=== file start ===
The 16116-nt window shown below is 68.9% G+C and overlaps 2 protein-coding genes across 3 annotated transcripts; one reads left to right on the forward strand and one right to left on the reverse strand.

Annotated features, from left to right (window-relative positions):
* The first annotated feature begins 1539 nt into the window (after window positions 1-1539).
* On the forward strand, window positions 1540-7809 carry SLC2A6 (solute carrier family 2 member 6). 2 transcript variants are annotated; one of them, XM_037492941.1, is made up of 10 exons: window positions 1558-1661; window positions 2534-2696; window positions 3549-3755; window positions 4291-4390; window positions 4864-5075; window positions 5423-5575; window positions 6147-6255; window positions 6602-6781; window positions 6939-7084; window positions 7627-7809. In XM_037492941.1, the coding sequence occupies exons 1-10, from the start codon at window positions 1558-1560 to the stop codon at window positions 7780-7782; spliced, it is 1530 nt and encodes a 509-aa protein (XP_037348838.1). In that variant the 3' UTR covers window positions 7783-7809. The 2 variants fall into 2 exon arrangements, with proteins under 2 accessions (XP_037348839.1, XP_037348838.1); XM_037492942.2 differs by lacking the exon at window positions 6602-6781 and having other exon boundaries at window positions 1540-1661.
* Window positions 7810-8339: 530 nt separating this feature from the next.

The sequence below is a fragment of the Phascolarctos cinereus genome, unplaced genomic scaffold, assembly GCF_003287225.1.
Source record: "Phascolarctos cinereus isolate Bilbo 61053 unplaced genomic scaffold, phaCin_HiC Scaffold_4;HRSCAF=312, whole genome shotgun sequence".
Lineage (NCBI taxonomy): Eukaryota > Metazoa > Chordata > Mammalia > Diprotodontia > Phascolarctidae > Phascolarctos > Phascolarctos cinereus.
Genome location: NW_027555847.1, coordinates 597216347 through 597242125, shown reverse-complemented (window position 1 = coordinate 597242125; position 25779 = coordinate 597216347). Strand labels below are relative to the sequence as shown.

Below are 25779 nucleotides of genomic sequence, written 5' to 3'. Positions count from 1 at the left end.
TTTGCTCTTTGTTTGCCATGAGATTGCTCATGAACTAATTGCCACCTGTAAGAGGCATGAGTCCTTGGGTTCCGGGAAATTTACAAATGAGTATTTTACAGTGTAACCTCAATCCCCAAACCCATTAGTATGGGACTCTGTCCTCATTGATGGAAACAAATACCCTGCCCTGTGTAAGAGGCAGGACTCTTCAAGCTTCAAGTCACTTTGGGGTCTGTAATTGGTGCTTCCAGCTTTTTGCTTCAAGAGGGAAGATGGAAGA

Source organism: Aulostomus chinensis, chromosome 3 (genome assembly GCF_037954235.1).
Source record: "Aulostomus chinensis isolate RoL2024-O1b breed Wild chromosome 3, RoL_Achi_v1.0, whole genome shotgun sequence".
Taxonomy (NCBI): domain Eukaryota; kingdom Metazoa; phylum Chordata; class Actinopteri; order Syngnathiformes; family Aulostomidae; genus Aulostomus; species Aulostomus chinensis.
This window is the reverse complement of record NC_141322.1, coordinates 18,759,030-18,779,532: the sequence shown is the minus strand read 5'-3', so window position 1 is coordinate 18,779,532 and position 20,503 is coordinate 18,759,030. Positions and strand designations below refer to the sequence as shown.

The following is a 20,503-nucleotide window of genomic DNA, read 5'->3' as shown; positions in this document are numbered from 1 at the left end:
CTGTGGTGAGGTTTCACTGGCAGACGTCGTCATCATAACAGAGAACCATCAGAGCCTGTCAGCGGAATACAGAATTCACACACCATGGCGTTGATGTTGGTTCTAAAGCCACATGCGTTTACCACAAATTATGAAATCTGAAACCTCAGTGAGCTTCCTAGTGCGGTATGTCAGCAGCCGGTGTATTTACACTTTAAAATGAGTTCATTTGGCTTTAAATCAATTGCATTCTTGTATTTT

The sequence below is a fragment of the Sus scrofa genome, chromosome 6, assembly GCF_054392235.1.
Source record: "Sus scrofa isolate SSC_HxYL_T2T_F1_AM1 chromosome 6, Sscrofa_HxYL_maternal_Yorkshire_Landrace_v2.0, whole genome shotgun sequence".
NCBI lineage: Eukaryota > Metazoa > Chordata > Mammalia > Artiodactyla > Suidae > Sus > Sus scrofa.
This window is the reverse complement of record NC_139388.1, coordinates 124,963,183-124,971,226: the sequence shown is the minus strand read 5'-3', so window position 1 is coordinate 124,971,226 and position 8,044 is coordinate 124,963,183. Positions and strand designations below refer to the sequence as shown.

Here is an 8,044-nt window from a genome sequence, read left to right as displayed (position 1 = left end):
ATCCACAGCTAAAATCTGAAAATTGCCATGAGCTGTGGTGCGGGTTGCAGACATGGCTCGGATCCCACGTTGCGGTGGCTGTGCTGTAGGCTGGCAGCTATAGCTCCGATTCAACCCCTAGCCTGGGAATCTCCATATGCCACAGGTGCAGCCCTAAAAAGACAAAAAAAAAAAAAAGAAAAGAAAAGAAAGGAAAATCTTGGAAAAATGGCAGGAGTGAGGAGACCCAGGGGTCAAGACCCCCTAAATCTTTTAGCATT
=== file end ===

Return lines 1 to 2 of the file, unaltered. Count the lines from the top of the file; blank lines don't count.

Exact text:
The 16116-nt window shown below is 68.9% G+C and overlaps 2 protein-coding genes across 3 annotated transcripts; one reads left to right on the forward strand and one right to left on the reverse strand.

Annotated features, from left to right (window-relative positions):